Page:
50,000 Pancakes


 I recently asked long-time choir member and organizer of numerous Pancake Supper events Jim McCarley to give me an estimate as to approximately how many pancakes are served at the annual event sponsored by the Chancel Choir on Shrove Tuesday before Ash Wednesday. He
did a few mental calculations and replied, “Around 700.” As we talked about the earlier days, Jim said that the number would have been higher back then. He recalled some of the old-timers who worked in the beginning years of the Pancake Suppers telling him how the line would extend out of the old Fellowship Hall and down the sidewalk! So, based on that, we arrived at a conservative estimate of an average of some thousand pancakes served each year. The Supper scheduled for Tuesday, March 4 of this year marks the 53rd time for this annual event. Which means that Choir members, spouses, and friends have served over 50,000 pancakes since the event began. When you throw in estimates for the sausages, the butter and the syrup, you arrive at some pretty amazing numbers, all of which serve as testaments to a dedication that began over half a century ago.
Minister of Music George L. DeHart devoted some space in his regular column on “The Ministry of Music” for March 2, 1962
to an explanation of the upcoming event the choir was sponsoring. Choir members had determined they needed a fund-raising event to underwrite the travels of the Wesley Bell Ringers. This outstanding group had been invited to perform at the regional convention of the American Guild of English Handbell Ringers, scheduled to be held in Houston later that summer and additional funds were needed.
As the musicians discussed what sort of event to attempt, food arose as a natural choice. Choir member Bob Boothe proposed a chili
supper but
the ladies promptly shot that idea down. The group decided to try a Shrove Tuesday Pancake Supper.

As DeHart explained in his column, “The day before Ash Wednesday is known as Shrove Tuesday.” The name Shrove Tuesday derived from the past tense of the English verb shrive, which means to obtain absolution for one’s sins by way of Confession and doing penance. The shrift, or confession, was made before Lent began.

DeHart continued his account with a passage from
Edward Horn’s book on The Christian Year. “In the Middle Ages, carnivals were popular all over Europe on Shrove Tuesday which was known as Fasten’s Eve in Scotland, Fastnacht in Germany, and Mardi Gras in France (mardi gras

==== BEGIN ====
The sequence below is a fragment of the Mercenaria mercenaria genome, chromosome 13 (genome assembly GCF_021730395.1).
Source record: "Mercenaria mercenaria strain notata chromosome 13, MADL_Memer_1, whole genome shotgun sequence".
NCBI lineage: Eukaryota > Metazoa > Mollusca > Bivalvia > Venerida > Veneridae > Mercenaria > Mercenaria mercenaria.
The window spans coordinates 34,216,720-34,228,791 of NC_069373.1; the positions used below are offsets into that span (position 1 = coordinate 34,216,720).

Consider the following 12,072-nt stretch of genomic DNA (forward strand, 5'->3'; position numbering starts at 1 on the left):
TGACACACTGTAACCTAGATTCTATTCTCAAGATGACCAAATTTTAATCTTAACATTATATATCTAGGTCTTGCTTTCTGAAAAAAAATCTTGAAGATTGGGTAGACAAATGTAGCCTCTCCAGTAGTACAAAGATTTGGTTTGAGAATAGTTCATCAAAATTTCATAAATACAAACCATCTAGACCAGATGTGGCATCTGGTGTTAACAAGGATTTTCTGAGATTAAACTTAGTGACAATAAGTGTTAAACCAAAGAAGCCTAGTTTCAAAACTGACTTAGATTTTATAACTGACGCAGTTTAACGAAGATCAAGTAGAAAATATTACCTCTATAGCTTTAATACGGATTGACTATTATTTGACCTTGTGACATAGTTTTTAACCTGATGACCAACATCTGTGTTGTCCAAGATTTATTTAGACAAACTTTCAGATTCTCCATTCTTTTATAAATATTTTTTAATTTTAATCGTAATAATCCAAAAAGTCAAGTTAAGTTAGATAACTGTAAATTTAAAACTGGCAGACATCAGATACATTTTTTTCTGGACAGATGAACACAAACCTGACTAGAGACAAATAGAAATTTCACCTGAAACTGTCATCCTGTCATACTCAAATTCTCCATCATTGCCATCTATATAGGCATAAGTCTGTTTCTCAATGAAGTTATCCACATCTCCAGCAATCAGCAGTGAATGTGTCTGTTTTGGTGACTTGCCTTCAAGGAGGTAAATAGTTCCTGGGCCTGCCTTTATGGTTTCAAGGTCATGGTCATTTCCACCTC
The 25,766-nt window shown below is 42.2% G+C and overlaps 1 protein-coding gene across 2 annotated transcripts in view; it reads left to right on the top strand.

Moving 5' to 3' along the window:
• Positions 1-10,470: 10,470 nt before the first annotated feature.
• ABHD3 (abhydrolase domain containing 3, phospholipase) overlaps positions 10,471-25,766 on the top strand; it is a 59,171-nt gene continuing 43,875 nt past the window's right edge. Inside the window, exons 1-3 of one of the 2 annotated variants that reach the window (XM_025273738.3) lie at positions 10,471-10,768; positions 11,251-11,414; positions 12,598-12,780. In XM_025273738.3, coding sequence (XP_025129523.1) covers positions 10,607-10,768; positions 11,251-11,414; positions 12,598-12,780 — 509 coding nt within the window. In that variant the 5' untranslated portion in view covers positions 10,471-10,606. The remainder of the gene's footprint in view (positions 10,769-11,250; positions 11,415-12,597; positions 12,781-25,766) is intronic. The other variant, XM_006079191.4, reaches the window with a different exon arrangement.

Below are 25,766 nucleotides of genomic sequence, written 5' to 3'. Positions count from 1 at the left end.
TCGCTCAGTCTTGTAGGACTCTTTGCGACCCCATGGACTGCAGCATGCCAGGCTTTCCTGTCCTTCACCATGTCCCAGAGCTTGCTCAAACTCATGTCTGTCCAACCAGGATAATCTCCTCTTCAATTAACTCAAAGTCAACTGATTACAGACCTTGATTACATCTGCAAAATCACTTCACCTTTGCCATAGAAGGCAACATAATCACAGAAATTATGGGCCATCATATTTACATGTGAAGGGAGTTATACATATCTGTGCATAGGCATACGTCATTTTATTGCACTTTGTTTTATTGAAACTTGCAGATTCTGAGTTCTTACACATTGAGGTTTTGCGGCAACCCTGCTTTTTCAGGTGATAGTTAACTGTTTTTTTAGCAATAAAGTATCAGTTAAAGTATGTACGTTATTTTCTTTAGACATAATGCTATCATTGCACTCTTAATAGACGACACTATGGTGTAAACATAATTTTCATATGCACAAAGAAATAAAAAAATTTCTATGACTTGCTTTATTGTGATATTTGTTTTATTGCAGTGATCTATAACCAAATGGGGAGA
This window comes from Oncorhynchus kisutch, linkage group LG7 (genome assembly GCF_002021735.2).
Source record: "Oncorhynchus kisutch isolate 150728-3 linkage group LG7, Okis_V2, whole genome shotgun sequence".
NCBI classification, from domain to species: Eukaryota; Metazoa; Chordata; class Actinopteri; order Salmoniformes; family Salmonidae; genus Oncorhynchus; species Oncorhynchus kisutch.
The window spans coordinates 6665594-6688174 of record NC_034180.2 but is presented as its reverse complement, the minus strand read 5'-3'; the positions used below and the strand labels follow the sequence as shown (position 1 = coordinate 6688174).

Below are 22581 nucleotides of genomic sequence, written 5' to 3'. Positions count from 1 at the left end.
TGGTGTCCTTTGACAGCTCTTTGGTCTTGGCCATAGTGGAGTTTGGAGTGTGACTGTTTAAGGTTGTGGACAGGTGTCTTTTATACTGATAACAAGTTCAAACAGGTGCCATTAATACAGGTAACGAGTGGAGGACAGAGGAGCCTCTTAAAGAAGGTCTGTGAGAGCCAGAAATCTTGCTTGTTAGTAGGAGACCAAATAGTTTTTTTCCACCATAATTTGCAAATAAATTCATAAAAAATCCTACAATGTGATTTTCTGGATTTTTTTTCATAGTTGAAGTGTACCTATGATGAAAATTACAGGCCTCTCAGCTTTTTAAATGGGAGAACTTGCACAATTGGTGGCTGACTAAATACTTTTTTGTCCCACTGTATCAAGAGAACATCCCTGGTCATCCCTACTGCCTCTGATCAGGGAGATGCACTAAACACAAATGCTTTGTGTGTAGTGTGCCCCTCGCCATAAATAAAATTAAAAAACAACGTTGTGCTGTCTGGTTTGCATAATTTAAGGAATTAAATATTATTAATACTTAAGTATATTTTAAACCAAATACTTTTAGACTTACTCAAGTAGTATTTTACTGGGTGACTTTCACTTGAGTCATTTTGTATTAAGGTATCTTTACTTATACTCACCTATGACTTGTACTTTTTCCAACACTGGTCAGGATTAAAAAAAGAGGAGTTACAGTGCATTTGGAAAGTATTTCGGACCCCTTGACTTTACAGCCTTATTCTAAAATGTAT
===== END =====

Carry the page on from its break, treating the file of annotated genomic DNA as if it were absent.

is French for Fat Tuesday). In Italy masques were worn and folk comedies such as Harlequin and Columbine, Scaramouche, and Pantalon and Punchinello were presented. In Germany the Fastnachtsnarr Hans Wurst presided over the masquerade of gigantic sausages, pretzels and beer kegs. In France the principal attraction was a fatted ox led through the streets to a barbeque. The French influence is perpetuated in the United States in the annual Mardi Gras in New Orleans.”

Following this description of exotic customs involving fatted calves, giant pretzels and kegs of beer, DeHart turned to the customs that underwrote the event the choir had planned. The English had associated the pancake with Shrove Tuesday. For the Germans it became the doughnut. Both customs grew from the tradition of using up whatever grease might be on hand before Lent began, during which time its use was forbidden.   

In 1962, a Pancake Supper was a novel event in Midland. In fact, First United Methodist may have been the first to provide this repast locally. They gambled folks would give the event a try and they were not disappointed. A large crowd came, either to eat their fill or support the Bell Ringers or both. Chef Ellis Conner supervised the cooking crew while members of the choir helped serve and clear space in the Fellowship Hall for folks to dine.

Everyone had such a grand time and the fundraising was so successful, the choirs determined to try it a second time the following year. After another great round of cooking, serving and eating, a tradition was born. The Pancake Supper became an annual time of fun, food and 
comradery. Church member Ted Johnson was there to work the second event and has manned a cooking spot for every year since!
The dishwashing crew of Gil Ward, Jane Schulte, Sharon Heidelberg and Monta Jo Johnson clown around at the 26th Annual Pancake Supper. From the March 13, 1987 church newspaper.

The dishwashing crew of Gil Ward, Jane Schulte, Sharon Heidelberg and Monta Jo Johnson clown around at the 26th Annual Pancake Supper.
From the March 13, 1987 church newspaper.

The particular goals for the funds have varied over the years but they have always supported some special travel or event of the church choirs. A few years ago, the monies helped underwrite a choir trip to perform as part of the Christmas season events in the White House of former Midlander and First United Methodist Church member, George W. Bush.

On March 4, this venerable tradition will take place for the 53rd time. Traditions are wonderful treasures of a church like ours. However, traditions remain alive only if each new generation is willing to carry them forward. So the choir (or choir spouses like me) must band together to cook for hours, serve for hours and clean for hours and members of the church community must come and pay their money (and eat all they can!). Otherwise, this tradition becomes history.

I hope many of you make a special effort to be a part of the annual Shrove Tuesday Pancake Supper on one side of the serving line or the other so that, together, we can continue working our way through the next 50,000 pancakes.